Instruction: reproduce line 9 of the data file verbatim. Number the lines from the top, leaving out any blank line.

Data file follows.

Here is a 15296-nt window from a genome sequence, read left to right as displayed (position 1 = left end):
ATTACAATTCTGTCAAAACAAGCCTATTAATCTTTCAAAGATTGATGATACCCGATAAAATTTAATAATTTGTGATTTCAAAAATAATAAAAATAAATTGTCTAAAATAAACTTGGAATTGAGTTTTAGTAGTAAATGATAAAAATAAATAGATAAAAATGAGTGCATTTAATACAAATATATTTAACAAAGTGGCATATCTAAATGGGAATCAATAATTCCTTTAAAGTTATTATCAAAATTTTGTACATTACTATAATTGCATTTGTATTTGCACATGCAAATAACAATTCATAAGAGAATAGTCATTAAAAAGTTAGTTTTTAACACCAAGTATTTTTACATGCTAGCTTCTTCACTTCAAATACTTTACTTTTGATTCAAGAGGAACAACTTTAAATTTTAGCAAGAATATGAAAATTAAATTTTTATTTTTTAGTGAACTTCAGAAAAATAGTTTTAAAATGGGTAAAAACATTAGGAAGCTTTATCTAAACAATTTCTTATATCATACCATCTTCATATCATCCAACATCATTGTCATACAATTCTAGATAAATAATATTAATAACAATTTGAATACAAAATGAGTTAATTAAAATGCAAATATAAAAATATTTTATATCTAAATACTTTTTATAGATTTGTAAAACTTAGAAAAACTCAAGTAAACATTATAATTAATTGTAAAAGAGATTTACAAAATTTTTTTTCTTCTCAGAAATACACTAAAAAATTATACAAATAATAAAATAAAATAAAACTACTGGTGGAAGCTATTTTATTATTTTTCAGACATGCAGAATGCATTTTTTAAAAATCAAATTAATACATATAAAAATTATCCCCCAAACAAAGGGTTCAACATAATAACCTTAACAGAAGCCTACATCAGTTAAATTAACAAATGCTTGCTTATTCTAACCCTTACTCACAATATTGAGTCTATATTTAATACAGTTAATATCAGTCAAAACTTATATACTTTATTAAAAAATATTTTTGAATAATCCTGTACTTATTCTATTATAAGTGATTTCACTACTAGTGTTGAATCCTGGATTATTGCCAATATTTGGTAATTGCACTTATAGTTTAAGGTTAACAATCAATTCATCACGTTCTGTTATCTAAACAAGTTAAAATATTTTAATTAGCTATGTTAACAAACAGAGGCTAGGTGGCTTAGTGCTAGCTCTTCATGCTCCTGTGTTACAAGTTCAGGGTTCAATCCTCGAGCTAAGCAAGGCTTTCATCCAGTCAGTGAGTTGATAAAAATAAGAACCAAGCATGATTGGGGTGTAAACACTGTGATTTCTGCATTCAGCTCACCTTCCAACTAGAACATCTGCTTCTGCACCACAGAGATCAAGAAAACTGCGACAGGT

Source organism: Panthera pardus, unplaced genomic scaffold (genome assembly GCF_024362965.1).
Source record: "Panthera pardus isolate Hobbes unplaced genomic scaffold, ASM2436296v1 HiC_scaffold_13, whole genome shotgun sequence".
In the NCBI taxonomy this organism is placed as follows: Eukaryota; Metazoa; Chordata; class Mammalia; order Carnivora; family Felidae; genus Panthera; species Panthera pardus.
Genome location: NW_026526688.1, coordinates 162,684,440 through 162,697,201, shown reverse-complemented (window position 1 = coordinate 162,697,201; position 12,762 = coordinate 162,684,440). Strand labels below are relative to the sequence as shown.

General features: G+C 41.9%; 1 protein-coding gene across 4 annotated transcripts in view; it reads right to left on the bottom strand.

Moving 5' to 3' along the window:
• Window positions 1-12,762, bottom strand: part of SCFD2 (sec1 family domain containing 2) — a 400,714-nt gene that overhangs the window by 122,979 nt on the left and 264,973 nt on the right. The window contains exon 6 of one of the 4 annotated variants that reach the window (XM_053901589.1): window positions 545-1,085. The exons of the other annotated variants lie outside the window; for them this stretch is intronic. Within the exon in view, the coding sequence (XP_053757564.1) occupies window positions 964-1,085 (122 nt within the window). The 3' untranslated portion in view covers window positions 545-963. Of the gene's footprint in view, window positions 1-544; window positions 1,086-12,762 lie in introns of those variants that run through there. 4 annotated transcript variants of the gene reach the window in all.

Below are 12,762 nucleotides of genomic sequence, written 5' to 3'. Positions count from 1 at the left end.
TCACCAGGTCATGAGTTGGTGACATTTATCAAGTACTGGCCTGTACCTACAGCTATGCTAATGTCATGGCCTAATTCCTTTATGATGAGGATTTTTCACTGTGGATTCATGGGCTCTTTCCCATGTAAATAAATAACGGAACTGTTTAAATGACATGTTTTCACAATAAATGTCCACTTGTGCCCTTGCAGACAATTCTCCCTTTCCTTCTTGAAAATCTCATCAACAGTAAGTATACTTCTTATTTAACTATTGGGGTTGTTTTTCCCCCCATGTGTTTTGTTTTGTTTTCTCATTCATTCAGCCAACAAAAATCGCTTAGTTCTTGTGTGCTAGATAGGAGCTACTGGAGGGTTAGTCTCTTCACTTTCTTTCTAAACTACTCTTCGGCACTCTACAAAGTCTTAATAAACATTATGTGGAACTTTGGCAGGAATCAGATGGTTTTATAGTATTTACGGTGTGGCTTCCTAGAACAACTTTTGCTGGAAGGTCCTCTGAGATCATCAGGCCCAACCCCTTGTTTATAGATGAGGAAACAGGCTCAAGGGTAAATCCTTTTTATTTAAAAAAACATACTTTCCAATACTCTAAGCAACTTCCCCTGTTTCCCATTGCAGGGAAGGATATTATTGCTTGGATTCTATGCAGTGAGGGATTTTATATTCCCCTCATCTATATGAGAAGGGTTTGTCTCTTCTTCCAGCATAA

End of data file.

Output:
• Window positions 1-12,762, bottom strand: part of SCFD2 (sec1 family domain containing 2) — a 400,714-nt gene that overhangs the window by 122,979 nt on the left and 264,973 nt on the right. The window contains exon 6 of one of the 4 annotated variants that reach the window (XM_053901589.1): window positions 545-1,085. The exons of the other annotated variants lie outside the window; for them this stretch is intronic. Within the exon in view, the coding sequence (XP_053757564.1) occupies window positions 964-1,085 (122 nt within the window). The 3' untranslated portion in view covers window positions 545-963. Of the gene's footprint in view, window positions 1-544; window positions 1,086-12,762 lie in introns of those variants that run through there. 4 annotated transcript variants of the gene reach the window in all.